Lastly, the Court of Appeal confirmed that insurers who reserve rights based on exclusions, terms, or conditions of the applicable policy may not be entitled to full defence disclosure in some circumstances. Further, the circumstances of each case will dictate the extent of the ethical wall that is appropriate between the “coverage” arm of the insurer and the ‘defence” arm. The Court agreed with the trial judge that in cases where the reservation of rights arises due to coverage questions that turn upon the insured’s own conduct in issue in the underlying action, a reasonable apprehension of a conflict of interest exists.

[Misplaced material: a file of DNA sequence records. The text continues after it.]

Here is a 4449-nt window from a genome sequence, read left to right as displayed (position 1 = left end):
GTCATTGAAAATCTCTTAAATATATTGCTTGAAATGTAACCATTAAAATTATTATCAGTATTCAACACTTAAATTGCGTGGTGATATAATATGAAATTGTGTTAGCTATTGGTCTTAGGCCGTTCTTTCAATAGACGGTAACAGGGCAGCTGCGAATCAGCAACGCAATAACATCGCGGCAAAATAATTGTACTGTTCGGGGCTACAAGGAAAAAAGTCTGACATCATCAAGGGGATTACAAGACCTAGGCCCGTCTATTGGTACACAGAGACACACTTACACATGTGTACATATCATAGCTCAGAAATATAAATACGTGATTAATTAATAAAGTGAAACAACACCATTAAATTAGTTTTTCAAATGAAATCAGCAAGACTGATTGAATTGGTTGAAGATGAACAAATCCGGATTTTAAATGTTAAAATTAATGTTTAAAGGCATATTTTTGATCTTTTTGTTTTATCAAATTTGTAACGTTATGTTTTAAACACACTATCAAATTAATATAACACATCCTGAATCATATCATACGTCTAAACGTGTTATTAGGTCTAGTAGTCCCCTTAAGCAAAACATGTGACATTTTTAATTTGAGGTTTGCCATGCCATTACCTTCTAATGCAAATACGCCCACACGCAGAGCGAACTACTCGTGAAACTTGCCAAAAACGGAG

A good portion of the written decision is dedicated to the issues arising from the Defence Reporting Agreement (“DRA”). In a nutshell, the DRA permitted the all insurers who had opted to participate in the defence to share otherwise privileged defence information, in the spirit of cooperation in the defence of the class action. It required participating insurers to follow a “split file protocol” that precluded contact between an insurer’s coverage and defence examiners except at much higher levels in “the corporate decision-making pyramid”, beyond the adjuster or front-line claims examiner. Certain insurers had declined to sign the DRA, but still insisted on receiving privileged information. The trial judge ordered that privileged defence information (such as opinions and expert reports) would only be available to those insurers who entered into the DRA.